DIMITRI LASCARIS: Experts suggest that California’s devastating wildfires have resulted partly from vast areas of dried vegetation, which scientists are linking to climate change. Is urban sprawl next to vegetated areas partly to blame for the extensive damage we’re seeing to structures in the current round of wildfires?
J. SCHLEGELMILCH: In the scientific community, there’s always a hesitation to attribute a single event to climate change, but I think it is fair to say that the kinds of disasters we’re seeing are indicative of the kinds of extreme events we would expect to see. Some places are going to get drier. You’re going to see more droughts. You’re going to see more fires. Things like that. Other places are going to get wetter. You’re going to see higher rainfall totals in hurricanes and conditions that are conducive to more powerful hurricanes. But, in addition to that, as you mentioned with urban sprawl and the way we live our lives, there’s two sides to this coin. There’s the threat and the changing nature of the threat itself as a result of climate change, and then there’s the hazard, which is how we build ourselves into risk.
With urban sprawl, if we’re taking an area that is a flood plain and we’re putting a lot of pavement and concrete, and reducing a lot of the natural vegetation there that absorbs it. Or, if we’re sprawling out in an area that’s surrounded by beautiful forest, but that are getting dryer and dryer, then part of that calculation has to be how we’re going to build more resilience. That means it’s going to be more expensive to build in the first place, or it’s going to be far, far more expensive to recover after a disaster strikes.
DIMITRI LASCARIS: In your estimation, have any of the major urban centers in the United States taken adequate measures to mitigate damage from the kinds of climate change-related extreme weather that we can anticipate in the future? Anything that we can point to as a kind of model for the way we should be building our communities, and if so, which urban centers would you put into that category?
J. SCHLEGELMILCH: I think there are certainly areas that are thinking very proactively about this. New York City, where I’m from, is absolutely one of those. I think the Rockefeller Foundation’s 100 Resilient Cities Initiative has tried to catalyze this kind of thinking across major urban areas around the world. I think the simple fact is that these are very complex issues that we’re just starting to try and figure out. I don’t think there’s a single city you can point to and say, “They’re doing it all right,” although I do think that there are examples in different cities where they’re doing community engagement, where they’re looking at building infrastructure. In Taipei and Taiwan, where they’re looking at the sponge city concept, having pavement that can absorb water rather than simply run it off. There’s a lot of pockets of best practices around the world gaining momentum, but I don’t think we’re yet at that critical mass where there is one shining example where they figured all the different elements out.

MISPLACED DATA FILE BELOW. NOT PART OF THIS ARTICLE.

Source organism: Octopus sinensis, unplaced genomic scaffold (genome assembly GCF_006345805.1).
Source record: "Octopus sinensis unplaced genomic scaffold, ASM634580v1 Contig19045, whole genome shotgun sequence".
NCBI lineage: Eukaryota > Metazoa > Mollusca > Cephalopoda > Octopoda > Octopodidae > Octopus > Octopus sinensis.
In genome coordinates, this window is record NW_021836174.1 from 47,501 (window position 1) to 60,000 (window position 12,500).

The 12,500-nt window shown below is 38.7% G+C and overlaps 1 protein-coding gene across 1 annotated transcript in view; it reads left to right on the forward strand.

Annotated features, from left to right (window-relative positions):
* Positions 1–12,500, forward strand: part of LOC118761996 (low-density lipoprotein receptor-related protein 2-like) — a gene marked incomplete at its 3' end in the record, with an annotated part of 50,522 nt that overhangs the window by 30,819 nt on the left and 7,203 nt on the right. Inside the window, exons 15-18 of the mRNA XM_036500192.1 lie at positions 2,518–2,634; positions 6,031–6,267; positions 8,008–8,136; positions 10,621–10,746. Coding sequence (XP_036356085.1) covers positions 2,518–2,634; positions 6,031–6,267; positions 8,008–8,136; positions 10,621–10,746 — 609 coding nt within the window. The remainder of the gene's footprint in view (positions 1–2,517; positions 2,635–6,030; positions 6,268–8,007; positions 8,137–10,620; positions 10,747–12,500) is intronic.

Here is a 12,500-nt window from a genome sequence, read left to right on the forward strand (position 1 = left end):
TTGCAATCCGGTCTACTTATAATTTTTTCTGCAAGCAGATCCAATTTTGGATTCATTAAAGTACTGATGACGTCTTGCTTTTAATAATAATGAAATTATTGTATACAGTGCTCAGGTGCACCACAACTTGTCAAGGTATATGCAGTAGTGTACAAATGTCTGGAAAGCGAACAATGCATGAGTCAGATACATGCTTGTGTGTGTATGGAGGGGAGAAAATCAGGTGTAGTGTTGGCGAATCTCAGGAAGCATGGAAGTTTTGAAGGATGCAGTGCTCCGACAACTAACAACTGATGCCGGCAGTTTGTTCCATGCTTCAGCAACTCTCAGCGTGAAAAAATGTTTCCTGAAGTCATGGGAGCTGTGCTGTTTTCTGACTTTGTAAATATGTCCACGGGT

DIMITRI LASCARIS: Do you think there are some general principles that planners, policy makers ought to be embracing in order to better prepare urban centers in the United States for the types of extreme weather we’re seeing with increasing frequency?
J. SCHLEGELMILCH: Absolutely, and I would really link them into three different general categories. The first one is engineering, and engineering probably gets the most attention right now, because that’s where you’re actually building stuff to prevent bad stuff from happening, so it’s very tangible. Whether it’s putting up flood walls or the sponge city concept, or microgrades, things like that. There’s something, again, very tangible about all of that. But the other piece, and this is where some colleagues, most notably Daniel Aldrich at Northeastern University and some other folks are really looking at social capital. How are people working together within a community? There’s some very interesting research here that suggests that looking at the impact on communities after the tsunami and subsequent meltdown of the Fukushima reactor in Japan that actually the height of the flood walls had no correlation to survivability. But looking at crime rates as a proxy of social capital and social cohesion and how connected we are as communities was a very powerful indicator of who survived and who didn’t.
This brings up another less visible element on how are we investing in communities? How are we investing in neighbors helping neighbors? Who knows their neighbor’s first name? So, oftentimes where infrastructure falls short, people are able to make up the difference if we’re investing in that.
The third area is the politics of that. How do you manage that? How do you create political systems that embrace the relationships with the private sector that unlock the power of the private sector, and that’s able to really look generationally at problems, even though you’re on two-, four-, or six-year election cycles.
DIMITRI LASCARIS: This has been Dimitri Lascaris speaking to Jeff Schlegelmilch of the National Center for Disaster Preparedness at the Earth Institute of Columbia. Thank you very much for joining us today, Jeff.
J. SCHLEGELMILCH: Thanks for having me.
DIMITRI LASCARIS: This is Dimitri Lascaris for the Real News.